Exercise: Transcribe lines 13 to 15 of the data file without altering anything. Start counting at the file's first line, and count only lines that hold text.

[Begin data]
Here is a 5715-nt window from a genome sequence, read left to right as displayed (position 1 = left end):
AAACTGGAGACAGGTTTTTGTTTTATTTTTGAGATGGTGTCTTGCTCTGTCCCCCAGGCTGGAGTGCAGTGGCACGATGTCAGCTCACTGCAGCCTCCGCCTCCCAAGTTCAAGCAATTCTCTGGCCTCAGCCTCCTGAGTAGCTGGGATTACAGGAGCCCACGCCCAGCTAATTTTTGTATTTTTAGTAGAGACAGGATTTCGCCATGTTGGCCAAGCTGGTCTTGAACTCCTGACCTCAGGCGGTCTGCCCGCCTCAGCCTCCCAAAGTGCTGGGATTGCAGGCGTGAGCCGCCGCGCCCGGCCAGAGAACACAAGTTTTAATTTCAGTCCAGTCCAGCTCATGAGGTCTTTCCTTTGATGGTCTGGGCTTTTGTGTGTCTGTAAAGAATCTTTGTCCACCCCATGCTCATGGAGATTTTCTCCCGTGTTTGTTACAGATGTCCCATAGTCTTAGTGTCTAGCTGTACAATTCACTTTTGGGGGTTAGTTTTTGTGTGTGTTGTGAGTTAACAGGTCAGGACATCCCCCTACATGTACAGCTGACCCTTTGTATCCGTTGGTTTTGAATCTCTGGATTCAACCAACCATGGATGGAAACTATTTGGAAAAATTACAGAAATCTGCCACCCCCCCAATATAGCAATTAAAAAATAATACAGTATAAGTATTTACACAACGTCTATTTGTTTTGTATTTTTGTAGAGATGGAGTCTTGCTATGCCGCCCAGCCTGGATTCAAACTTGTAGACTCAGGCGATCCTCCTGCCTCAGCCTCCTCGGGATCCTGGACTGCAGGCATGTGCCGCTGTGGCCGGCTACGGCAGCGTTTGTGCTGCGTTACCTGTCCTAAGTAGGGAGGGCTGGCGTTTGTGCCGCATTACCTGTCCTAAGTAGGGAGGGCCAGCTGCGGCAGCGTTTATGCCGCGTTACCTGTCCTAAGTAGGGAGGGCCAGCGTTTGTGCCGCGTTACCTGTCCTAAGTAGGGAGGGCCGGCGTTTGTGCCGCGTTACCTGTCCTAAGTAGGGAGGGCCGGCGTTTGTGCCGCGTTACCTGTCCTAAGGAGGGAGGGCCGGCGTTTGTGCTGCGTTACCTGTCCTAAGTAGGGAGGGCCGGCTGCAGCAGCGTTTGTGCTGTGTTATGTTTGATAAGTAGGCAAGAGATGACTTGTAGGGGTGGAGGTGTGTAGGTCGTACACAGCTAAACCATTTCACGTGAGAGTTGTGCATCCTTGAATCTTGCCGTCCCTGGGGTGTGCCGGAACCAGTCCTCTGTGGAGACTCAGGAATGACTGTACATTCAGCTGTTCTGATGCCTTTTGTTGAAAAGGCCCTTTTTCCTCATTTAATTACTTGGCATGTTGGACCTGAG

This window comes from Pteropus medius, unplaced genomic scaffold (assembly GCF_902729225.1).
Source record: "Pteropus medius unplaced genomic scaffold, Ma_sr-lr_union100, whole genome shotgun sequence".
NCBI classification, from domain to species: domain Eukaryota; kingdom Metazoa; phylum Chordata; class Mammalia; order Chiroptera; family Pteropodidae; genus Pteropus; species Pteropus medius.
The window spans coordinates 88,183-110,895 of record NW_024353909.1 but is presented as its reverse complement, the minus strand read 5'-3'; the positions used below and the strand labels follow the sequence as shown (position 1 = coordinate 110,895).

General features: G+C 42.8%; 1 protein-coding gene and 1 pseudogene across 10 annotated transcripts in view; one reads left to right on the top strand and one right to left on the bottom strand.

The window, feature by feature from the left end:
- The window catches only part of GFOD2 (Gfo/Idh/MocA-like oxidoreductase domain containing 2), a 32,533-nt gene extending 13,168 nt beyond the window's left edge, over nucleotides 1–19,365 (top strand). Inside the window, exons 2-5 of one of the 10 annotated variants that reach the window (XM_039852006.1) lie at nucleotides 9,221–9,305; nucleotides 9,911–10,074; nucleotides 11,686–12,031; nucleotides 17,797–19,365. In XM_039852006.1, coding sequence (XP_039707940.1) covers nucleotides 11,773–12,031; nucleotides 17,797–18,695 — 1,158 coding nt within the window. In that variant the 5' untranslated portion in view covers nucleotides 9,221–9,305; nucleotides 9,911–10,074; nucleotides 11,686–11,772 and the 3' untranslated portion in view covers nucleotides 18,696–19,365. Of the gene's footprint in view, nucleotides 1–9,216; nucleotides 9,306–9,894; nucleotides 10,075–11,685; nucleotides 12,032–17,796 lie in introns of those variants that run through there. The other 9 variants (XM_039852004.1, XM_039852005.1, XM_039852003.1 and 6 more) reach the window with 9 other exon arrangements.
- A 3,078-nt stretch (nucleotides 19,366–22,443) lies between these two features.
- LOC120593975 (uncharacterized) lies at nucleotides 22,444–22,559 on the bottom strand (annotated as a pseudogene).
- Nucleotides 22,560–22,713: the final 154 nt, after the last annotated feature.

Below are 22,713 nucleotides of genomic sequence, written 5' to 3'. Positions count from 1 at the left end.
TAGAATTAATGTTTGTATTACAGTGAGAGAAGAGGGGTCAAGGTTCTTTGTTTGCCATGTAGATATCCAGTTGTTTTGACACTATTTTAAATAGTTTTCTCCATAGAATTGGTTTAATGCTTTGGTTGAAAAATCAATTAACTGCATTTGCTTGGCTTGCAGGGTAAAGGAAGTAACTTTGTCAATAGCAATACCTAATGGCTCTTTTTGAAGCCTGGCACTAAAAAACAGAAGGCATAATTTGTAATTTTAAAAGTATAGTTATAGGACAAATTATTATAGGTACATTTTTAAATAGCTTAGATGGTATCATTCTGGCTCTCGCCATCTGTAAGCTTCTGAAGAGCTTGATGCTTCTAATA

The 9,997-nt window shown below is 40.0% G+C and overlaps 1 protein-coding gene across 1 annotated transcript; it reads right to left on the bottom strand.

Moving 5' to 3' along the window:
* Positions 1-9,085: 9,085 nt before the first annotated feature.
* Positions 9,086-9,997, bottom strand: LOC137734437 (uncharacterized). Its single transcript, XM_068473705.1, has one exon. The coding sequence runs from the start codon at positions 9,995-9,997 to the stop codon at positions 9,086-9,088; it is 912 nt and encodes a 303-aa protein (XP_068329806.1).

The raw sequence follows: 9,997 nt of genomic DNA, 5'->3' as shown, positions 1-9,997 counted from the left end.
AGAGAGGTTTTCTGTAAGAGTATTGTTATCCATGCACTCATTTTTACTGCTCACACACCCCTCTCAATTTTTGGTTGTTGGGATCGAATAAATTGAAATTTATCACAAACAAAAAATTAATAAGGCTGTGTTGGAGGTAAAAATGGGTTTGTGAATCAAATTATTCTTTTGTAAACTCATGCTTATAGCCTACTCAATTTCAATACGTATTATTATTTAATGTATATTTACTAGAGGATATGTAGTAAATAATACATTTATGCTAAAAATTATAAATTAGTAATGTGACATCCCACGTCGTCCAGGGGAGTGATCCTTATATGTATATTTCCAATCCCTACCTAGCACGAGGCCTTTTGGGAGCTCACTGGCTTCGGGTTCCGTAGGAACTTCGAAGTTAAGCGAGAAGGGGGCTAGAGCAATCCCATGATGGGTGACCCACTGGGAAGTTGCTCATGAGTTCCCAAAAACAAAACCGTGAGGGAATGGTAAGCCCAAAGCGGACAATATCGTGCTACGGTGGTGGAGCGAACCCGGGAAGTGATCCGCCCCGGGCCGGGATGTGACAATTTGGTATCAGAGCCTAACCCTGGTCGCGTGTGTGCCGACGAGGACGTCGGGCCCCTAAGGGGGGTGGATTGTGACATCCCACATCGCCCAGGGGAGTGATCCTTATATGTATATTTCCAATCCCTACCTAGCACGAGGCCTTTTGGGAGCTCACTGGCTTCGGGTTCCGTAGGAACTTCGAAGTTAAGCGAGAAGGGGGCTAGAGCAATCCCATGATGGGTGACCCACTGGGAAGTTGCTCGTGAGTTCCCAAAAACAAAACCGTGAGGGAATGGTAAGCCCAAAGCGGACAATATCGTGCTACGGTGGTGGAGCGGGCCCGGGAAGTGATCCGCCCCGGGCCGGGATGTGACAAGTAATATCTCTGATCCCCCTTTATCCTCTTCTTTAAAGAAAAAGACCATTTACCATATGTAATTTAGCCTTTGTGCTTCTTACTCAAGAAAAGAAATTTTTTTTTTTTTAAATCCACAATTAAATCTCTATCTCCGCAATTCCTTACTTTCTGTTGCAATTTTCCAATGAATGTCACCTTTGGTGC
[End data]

Below are 22,713 nucleotides of genomic sequence, written 5' to 3'. Positions count from 1 at the left end.
TAGAATTAATGTTTGTATTACAGTGAGAGAAGAGGGGTCAAGGTTCTTTGTTTGCCATGTAGATATCCAGTTGTTTTGACACTATTTTAAATAGTTTTCTCCATAGAATTGGTTTAATGCTTTGGTTGAAAAATCAATTAACTGCATTTGCTTGGCTTGCAGGGTAAAGGAAGTAACTTTGTCAATAGCAATACCTAATGGCTCTTTTTGAAGCCTGGCACTAAAAAACAGAAGGCATAATTTGTAATTTTAAAAGTATAGTTATAGGACAAATTATTATAGGTACATTTTTAAATAGCTTAGATGGTATCATTCTGGCTCTCGCCATCTGTAAGCTTCTGAAGAGCTTGATGCTTCTAATA

The 9,997-nt window shown below is 40.0% G+C and overlaps 1 protein-coding gene across 1 annotated transcript; it reads right to left on the bottom strand.